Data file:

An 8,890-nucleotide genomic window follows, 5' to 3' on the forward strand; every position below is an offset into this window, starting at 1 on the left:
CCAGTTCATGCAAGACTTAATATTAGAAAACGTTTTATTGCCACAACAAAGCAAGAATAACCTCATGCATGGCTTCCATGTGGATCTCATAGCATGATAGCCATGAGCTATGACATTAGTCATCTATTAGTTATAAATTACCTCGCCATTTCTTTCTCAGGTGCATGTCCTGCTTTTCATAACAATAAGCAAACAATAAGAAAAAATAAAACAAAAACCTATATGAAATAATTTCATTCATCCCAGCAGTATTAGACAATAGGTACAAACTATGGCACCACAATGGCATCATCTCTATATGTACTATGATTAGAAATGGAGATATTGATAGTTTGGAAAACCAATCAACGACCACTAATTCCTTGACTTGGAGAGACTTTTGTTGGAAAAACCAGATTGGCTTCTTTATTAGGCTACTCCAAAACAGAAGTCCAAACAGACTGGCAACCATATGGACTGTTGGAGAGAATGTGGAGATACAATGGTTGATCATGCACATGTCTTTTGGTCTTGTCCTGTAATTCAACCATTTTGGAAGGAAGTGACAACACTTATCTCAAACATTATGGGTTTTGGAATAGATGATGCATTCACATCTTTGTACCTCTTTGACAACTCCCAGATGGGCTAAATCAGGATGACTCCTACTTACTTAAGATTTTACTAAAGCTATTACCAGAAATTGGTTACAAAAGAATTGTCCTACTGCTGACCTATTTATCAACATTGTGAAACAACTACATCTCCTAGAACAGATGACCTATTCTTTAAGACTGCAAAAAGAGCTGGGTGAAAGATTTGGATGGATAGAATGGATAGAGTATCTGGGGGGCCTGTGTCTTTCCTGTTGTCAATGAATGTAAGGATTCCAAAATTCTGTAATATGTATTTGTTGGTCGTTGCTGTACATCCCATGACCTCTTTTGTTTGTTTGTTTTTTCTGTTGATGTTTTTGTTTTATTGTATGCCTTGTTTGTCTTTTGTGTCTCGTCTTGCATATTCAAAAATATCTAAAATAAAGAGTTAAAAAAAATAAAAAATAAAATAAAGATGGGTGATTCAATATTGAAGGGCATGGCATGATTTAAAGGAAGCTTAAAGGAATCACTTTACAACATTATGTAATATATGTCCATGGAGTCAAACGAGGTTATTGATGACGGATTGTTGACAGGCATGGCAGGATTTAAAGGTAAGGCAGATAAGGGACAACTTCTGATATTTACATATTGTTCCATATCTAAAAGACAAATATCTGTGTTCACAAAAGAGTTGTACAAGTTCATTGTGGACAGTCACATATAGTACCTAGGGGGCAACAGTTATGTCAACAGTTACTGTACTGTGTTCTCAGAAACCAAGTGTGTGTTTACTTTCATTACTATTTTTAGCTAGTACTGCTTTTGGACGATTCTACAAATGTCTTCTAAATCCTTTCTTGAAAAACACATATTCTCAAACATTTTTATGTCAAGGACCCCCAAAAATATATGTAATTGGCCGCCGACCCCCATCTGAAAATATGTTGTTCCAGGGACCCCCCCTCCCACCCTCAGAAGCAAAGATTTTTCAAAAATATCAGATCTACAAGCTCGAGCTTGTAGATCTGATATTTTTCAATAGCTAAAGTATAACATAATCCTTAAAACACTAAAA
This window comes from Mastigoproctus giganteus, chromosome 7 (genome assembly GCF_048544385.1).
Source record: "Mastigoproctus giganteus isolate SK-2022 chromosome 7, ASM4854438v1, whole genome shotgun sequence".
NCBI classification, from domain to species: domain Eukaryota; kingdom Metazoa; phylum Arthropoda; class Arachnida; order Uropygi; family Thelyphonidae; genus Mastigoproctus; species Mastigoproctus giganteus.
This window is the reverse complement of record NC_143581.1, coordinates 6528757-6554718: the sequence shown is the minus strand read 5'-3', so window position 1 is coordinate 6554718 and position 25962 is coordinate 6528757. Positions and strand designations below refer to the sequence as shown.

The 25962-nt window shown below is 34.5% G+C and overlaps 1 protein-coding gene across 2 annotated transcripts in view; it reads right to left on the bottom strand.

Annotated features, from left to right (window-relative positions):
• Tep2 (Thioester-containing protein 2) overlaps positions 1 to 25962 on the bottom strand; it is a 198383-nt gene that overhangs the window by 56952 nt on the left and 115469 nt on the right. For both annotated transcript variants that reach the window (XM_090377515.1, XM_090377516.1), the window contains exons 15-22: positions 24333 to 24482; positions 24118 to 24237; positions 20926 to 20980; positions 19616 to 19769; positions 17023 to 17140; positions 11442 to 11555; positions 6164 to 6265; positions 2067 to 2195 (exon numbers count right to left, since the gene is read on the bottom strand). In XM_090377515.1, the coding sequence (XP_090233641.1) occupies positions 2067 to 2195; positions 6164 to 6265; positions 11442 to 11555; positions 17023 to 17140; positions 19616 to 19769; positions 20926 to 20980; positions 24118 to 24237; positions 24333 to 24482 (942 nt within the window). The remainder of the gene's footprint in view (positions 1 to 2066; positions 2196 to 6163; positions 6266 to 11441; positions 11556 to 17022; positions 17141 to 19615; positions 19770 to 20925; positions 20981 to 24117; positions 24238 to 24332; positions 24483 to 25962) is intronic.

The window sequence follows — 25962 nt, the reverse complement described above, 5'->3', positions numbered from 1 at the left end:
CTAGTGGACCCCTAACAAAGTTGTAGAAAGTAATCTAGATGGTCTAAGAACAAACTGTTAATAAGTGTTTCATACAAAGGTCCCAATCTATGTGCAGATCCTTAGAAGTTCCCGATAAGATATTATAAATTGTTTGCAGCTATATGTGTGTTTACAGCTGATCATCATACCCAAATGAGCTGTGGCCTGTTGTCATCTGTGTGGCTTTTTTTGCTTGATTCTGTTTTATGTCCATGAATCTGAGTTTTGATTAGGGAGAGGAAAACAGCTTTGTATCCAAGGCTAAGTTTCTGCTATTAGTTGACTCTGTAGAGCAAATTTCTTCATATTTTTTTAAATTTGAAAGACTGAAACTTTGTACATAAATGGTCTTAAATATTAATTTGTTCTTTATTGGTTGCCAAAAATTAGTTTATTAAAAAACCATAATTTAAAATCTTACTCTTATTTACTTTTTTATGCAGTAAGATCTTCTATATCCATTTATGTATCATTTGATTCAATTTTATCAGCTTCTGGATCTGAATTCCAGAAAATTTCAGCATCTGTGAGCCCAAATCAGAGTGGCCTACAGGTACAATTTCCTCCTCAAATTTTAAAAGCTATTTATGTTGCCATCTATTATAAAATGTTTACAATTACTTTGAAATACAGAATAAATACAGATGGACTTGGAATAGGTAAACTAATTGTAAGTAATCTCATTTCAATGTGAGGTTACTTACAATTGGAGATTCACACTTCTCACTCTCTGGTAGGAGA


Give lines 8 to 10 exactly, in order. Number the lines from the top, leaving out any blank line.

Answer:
Annotated features, from left to right (window-relative positions):
• Tep2 (Thioester-containing protein 2) overlaps positions 1 to 25962 on the bottom strand; it is a 198383-nt gene that overhangs the window by 56952 nt on the left and 115469 nt on the right. For both annotated transcript variants that reach the window (XM_090377515.1, XM_090377516.1), the window contains exons 15-22: positions 24333 to 24482; positions 24118 to 24237; positions 20926 to 20980; positions 19616 to 19769; positions 17023 to 17140; positions 11442 to 11555; positions 6164 to 6265; positions 2067 to 2195 (exon numbers count right to left, since the gene is read on the bottom strand). In XM_090377515.1, the coding sequence (XP_090233641.1) occupies positions 2067 to 2195; positions 6164 to 6265; positions 11442 to 11555; positions 17023 to 17140; positions 19616 to 19769; positions 20926 to 20980; positions 24118 to 24237; positions 24333 to 24482 (942 nt within the window). The remainder of the gene's footprint in view (positions 1 to 2066; positions 2196 to 6163; positions 6266 to 11441; positions 11556 to 17022; positions 17141 to 19615; positions 19770 to 20925; positions 20981 to 24117; positions 24238 to 24332; positions 24483 to 25962) is intronic.

The window sequence follows — 25962 nt, the reverse complement described above, 5'->3', positions numbered from 1 at the left end: